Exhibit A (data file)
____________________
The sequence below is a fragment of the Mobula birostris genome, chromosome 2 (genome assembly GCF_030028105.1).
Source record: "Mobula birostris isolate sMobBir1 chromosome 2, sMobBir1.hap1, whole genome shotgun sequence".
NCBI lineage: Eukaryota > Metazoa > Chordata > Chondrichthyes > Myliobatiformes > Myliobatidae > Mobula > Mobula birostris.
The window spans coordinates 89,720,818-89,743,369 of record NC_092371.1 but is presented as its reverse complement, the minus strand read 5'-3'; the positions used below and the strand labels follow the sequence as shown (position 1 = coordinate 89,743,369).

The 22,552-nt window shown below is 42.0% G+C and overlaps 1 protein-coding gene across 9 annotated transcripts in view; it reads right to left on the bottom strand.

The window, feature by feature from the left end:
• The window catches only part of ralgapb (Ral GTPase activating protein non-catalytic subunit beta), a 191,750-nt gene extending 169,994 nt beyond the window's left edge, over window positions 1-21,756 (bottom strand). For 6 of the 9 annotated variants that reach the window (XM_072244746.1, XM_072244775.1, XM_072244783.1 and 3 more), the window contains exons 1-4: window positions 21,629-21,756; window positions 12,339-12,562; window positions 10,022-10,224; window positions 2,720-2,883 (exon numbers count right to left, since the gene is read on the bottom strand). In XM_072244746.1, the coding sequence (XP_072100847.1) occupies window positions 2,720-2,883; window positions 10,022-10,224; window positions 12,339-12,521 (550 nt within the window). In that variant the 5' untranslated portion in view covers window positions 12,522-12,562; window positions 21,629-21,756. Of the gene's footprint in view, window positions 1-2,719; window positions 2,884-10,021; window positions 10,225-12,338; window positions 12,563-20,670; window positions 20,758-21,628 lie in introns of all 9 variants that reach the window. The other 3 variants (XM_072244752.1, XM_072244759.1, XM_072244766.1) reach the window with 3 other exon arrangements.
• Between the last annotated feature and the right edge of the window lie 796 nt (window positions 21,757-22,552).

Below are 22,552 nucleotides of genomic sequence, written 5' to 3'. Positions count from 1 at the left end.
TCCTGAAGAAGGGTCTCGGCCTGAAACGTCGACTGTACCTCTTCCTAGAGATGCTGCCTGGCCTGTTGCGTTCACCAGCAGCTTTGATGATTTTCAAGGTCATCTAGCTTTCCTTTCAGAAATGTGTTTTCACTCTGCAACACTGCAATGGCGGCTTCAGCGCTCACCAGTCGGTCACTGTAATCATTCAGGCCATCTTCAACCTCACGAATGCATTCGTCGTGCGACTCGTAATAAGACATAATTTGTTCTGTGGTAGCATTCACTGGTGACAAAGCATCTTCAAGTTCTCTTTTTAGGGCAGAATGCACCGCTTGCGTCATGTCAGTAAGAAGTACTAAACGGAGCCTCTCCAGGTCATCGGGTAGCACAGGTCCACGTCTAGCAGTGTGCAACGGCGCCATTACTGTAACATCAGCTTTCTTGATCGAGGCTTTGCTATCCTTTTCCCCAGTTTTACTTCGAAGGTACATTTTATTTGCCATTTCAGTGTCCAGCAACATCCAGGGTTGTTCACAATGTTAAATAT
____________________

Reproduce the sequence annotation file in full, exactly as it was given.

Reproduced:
The sequence below is a fragment of the Mobula birostris genome, chromosome 2 (genome assembly GCF_030028105.1).
Source record: "Mobula birostris isolate sMobBir1 chromosome 2, sMobBir1.hap1, whole genome shotgun sequence".
NCBI lineage: Eukaryota > Metazoa > Chordata > Chondrichthyes > Myliobatiformes > Myliobatidae > Mobula > Mobula birostris.
The window spans coordinates 89,720,818-89,743,369 of record NC_092371.1 but is presented as its reverse complement, the minus strand read 5'-3'; the positions used below and the strand labels follow the sequence as shown (position 1 = coordinate 89,743,369).

The 22,552-nt window shown below is 42.0% G+C and overlaps 1 protein-coding gene across 9 annotated transcripts in view; it reads right to left on the bottom strand.

The window, feature by feature from the left end:
• The window catches only part of ralgapb (Ral GTPase activating protein non-catalytic subunit beta), a 191,750-nt gene extending 169,994 nt beyond the window's left edge, over window positions 1-21,756 (bottom strand). For 6 of the 9 annotated variants that reach the window (XM_072244746.1, XM_072244775.1, XM_072244783.1 and 3 more), the window contains exons 1-4: window positions 21,629-21,756; window positions 12,339-12,562; window positions 10,022-10,224; window positions 2,720-2,883 (exon numbers count right to left, since the gene is read on the bottom strand). In XM_072244746.1, the coding sequence (XP_072100847.1) occupies window positions 2,720-2,883; window positions 10,022-10,224; window positions 12,339-12,521 (550 nt within the window). In that variant the 5' untranslated portion in view covers window positions 12,522-12,562; window positions 21,629-21,756. Of the gene's footprint in view, window positions 1-2,719; window positions 2,884-10,021; window positions 10,225-12,338; window positions 12,563-20,670; window positions 20,758-21,628 lie in introns of all 9 variants that reach the window. The other 3 variants (XM_072244752.1, XM_072244759.1, XM_072244766.1) reach the window with 3 other exon arrangements.
• Between the last annotated feature and the right edge of the window lie 796 nt (window positions 21,757-22,552).

Below are 22,552 nucleotides of genomic sequence, written 5' to 3'. Positions count from 1 at the left end.
TCCTGAAGAAGGGTCTCGGCCTGAAACGTCGACTGTACCTCTTCCTAGAGATGCTGCCTGGCCTGTTGCGTTCACCAGCAGCTTTGATGATTTTCAAGGTCATCTAGCTTTCCTTTCAGAAATGTGTTTTCACTCTGCAACACTGCAATGGCGGCTTCAGCGCTCACCAGTCGGTCACTGTAATCATTCAGGCCATCTTCAACCTCACGAATGCATTCGTCGTGCGACTCGTAATAAGACATAATTTGTTCTGTGGTAGCATTCACTGGTGACAAAGCATCTTCAAGTTCTCTTTTTAGGGCAGAATGCACCGCTTGCGTCATGTCAGTAAGAAGTACTAAACGGAGCCTCTCCAGGTCATCGGGTAGCACAGGTCCACGTCTAGCAGTGTGCAACGGCGCCATTACTGTAACATCAGCTTTCTTGATCGAGGCTTTGCTATCCTTTTCCCCAGTTTTACTTCGAAGGTACATTTTATTTGCCATTTCAGTGTCCAGCAACATCCAGGGTTGTTCACAATGTTAAATAT